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Plan your workouts around these 10 anabolic hormone-promoting training variables to ensure that all of your hard work in the gym is rewarded with solid muscle on your body.

Looking for a pre- or post-workout boost? Check out Enhanced Labs, the home of two-time and reigning Mr. Olympia champion Big Ramy, 11x Olympia competitor Dennis “the Menace” James and hundreds of other professional bodybuilders, athletes, fitness enthusiasts and biohackers.

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Ripped Leg Blast for Carved Thighs



Powerful and thick thighs require gut-busting exercises like squats and leg presses. However, once you have acquired adequate thigh mass and strength, you should consider adding some balance and sharpness to the muscle bellies in your thighs. Although tough to accomplish, leg extensions provide a great way to carve the separations between the muscle bellies, and to accentuate the “teardrop” shape of the four quadriceps muscles of the anterior thigh.

Active Muscles in Leg Extensions

The three vasti muscles comprise most of the anterior thigh.1 The vastus medialis covers the medial (inner) part of the femur bone (thigh bone). When it is well developed, it forms a teardrop-like shape over the medial side of the knee joint. The vastus lateralis muscle attaches to the lateral (outer) part of the femur bone. The vastus intermedius connects to the femur bone between the vastus lateralis and the vastus medialis muscles. The fibers of all three vasti muscles come together at the quadriceps tendon, which crosses the patella (kneecap) to attach to the tibia bone just below the knee.1

Together, the three vasti muscles extend the leg at the knee joint, although the vastus intermedius may be more fatigue resistant than the vastus lateralis.2 The vastus medialis oblique (VMO), which is a small part of the vastus medialis muscle, attaches to the medial part of the patella. It is thought to help the patella track properly during movement of the knee. Improper tracking can increase the likelihood for knee injury.

The vastus medialis and especially the VMO part of this muscle are primarily responsible for tibial rotation (rotation of the tibia bone of the lower leg on the femur) during knee extension. This rotation or “twist” has been shown to increase the activation of the VMO portion of the vastus lateralis even more than doing knee extensions with the hip adducted (thigh rotated so that the medial portion of the knee is facing mostly upwards).3 Dorsiflexion of the foot (moving the ankles so the toes are pointing towards your head) also increases the activation of the VMO by more than 20 percent.4 Likely this is because the dorsiflexor muscles stabilize the tibia during knee flexion and resist rotation of the tibia on the femur as the knee straightens.

The fourth muscle of the quadriceps group is the rectus femoris muscle. It attaches to the anterior part of the hip bone just above the hip joint.1 The largest bulk of the muscle fibers are located on the upper three-quarters of the thigh, whereas the largest belly of the vastus medialis and vastus lateralis are more inferior (i.e., closer to the knee). The distal end of the rectus femoris muscle becomes tendinous and it creates a deep valley between the lateral and medial vastus muscles as it approaches the knee.1 It assists the other quadriceps muscles by extending the leg at the knee joint, although it is less effective when the hip is flexed than if it is straight.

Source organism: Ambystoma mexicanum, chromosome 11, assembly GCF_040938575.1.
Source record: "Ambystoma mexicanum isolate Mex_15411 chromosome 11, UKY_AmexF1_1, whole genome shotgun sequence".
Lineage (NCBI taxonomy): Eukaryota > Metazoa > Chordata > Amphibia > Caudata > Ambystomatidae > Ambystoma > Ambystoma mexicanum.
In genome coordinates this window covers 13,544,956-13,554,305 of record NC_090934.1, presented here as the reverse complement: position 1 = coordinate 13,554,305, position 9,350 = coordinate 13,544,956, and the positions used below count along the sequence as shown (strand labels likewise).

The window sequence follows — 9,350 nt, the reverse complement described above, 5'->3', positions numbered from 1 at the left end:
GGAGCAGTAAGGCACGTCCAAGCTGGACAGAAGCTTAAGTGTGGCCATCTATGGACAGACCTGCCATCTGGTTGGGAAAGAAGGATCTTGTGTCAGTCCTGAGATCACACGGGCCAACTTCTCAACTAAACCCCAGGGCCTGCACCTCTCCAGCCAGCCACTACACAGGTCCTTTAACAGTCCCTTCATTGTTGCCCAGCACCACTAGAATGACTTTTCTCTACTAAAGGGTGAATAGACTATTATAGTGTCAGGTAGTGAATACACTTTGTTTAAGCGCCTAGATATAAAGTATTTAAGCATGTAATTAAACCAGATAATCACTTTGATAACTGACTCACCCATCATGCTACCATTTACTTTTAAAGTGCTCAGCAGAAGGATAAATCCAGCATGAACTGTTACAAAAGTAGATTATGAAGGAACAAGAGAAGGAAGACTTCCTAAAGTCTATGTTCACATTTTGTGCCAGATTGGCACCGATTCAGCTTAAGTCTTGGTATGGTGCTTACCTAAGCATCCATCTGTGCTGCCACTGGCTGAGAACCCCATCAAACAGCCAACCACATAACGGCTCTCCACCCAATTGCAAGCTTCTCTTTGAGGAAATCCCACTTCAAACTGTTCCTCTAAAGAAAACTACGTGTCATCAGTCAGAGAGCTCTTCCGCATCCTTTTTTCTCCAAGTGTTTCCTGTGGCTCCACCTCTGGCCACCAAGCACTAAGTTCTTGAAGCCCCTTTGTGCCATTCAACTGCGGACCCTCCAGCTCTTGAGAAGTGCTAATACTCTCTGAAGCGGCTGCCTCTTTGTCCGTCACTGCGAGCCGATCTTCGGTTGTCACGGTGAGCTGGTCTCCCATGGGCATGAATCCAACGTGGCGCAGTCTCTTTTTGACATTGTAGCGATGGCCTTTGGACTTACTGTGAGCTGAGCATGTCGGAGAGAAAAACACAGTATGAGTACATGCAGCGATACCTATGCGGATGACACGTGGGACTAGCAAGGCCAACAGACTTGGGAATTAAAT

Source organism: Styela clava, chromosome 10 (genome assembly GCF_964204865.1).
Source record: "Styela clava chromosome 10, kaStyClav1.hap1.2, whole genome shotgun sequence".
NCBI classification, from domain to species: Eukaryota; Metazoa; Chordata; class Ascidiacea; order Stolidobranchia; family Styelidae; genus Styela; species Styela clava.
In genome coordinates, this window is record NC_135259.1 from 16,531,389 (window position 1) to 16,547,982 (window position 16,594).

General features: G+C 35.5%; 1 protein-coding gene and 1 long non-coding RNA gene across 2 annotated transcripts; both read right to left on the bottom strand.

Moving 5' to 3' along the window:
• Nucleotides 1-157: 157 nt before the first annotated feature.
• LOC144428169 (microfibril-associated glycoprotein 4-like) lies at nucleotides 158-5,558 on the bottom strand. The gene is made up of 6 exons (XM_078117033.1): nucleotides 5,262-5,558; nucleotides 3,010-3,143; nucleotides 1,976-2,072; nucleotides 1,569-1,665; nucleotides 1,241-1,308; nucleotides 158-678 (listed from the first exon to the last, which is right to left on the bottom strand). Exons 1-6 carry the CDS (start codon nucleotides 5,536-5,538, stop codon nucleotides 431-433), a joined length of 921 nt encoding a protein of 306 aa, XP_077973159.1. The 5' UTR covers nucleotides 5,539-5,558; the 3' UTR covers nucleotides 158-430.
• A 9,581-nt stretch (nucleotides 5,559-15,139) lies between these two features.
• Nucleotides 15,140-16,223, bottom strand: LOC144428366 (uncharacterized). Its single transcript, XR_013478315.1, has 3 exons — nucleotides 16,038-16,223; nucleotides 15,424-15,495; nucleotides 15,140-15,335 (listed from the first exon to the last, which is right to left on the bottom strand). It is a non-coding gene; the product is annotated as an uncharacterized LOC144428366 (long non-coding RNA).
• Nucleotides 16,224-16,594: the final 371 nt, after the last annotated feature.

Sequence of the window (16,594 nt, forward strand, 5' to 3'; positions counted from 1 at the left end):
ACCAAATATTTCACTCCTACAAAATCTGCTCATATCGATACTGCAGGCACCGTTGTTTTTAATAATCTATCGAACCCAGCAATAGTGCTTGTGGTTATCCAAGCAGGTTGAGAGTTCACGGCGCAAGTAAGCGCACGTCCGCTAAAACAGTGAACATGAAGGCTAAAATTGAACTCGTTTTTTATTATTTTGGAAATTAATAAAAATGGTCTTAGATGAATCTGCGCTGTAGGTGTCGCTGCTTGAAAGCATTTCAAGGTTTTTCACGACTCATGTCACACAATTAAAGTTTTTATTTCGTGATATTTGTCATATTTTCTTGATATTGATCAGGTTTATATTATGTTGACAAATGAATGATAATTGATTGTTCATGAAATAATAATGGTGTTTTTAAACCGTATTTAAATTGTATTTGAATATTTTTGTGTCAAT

Leg Extensions

The three vastus muscles of the anterior thigh are strongly activated by single-leg knee extensions. The rectus femoris is not activated as strongly, but it does undergo some overload when the anterior thigh is under contractile effort, about halfway up to the top of each repetition.

1. You should always warm up your knees with some stationary cycling prior to getting into leg extensions. Furthermore, the resistance on your first set should be fairly light to allow the joint to fully warm up before you get to the heavier stuff.

2. Adjust the knee extension machine so that the pivot point of the lifting arm is directly adjacent to the center of the side of your knee joint.

3. Position the ankle roller/leg pad over the lower part of the leg (above the ankle joint).

4. Take about three seconds to slowly extend (straighten) both leg so that the weight is lifted upward from the stack.

5. Continue upwards until the tibia and the femur bones form a straight line and the knee angle is straight. Hold this for two seconds at the top.

6. Slowly lower the weight (about four seconds down) towards the starting position. Once the knee has reached 90 degrees, start the upwards extension phase again. Continue for 12-15 repetitions for the first set. Lower the number of repetitions but increase the resistance for subsequent sets.

7. On the next sets, lift the weight upwards until the knee joint becomes almost straight, but just slightly short of a total knee lockout. Be careful that you do not “jam” the knee joint into a fully locked out position, because this could cause knee cartilage damage5, especially with heavy weights. Hold the top position for a count of three before lowering the weight.

8. Lower the weight slowly (four to five seconds) towards the starting position where your knee is flexed to 90 degrees. Just before the weight stack contacts the remaining plates at the bottom, start lifting it upward for the next repetition.

The downward movement should be slower than the upward phase because you are resisting the pull of gravity. The slow lowering of the weight stretches the muscle under a resistance and this is a great stimulus to improve muscle shape and size.6

Make sure that you do not hold your breath during the lift upwards.7 Rather take a breath at the bottom (start) of the lift, and exhale as you extend the knees/legs. Take another breath at the top and slowly exhale as the weight is lowered. Take another breath at the bottom and repeat the sequence.